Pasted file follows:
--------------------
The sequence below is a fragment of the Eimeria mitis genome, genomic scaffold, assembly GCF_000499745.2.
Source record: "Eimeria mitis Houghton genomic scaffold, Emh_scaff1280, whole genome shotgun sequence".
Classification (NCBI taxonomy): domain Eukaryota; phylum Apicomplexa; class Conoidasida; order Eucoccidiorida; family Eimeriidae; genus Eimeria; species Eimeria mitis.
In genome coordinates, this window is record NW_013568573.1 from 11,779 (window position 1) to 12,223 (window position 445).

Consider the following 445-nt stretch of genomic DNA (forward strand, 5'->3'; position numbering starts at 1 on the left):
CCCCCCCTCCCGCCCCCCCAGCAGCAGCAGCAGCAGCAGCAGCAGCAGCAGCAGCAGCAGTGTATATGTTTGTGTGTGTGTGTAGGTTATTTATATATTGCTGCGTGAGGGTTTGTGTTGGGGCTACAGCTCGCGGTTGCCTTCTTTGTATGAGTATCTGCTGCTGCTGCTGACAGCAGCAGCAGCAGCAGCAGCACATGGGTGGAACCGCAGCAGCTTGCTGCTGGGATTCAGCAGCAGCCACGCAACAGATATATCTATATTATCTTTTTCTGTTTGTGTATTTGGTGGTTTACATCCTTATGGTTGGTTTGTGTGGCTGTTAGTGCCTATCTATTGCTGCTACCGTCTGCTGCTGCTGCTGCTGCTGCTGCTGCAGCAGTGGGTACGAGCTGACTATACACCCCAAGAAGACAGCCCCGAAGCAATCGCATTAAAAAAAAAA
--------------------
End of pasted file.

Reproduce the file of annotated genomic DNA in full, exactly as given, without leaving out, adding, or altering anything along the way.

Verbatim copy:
The sequence below is a fragment of the Eimeria mitis genome, genomic scaffold, assembly GCF_000499745.2.
Source record: "Eimeria mitis Houghton genomic scaffold, Emh_scaff1280, whole genome shotgun sequence".
Classification (NCBI taxonomy): domain Eukaryota; phylum Apicomplexa; class Conoidasida; order Eucoccidiorida; family Eimeriidae; genus Eimeria; species Eimeria mitis.
In genome coordinates, this window is record NW_013568573.1 from 11,779 (window position 1) to 12,223 (window position 445).

Consider the following 445-nt stretch of genomic DNA (forward strand, 5'->3'; position numbering starts at 1 on the left):
CCCCCCCTCCCGCCCCCCCAGCAGCAGCAGCAGCAGCAGCAGCAGCAGCAGCAGCAGCAGTGTATATGTTTGTGTGTGTGTGTAGGTTATTTATATATTGCTGCGTGAGGGTTTGTGTTGGGGCTACAGCTCGCGGTTGCCTTCTTTGTATGAGTATCTGCTGCTGCTGCTGACAGCAGCAGCAGCAGCAGCAGCACATGGGTGGAACCGCAGCAGCTTGCTGCTGGGATTCAGCAGCAGCCACGCAACAGATATATCTATATTATCTTTTTCTGTTTGTGTATTTGGTGGTTTACATCCTTATGGTTGGTTTGTGTGGCTGTTAGTGCCTATCTATTGCTGCTACCGTCTGCTGCTGCTGCTGCTGCTGCTGCTGCAGCAGTGGGTACGAGCTGACTATACACCCCAAGAAGACAGCCCCGAAGCAATCGCATTAAAAAAAAAA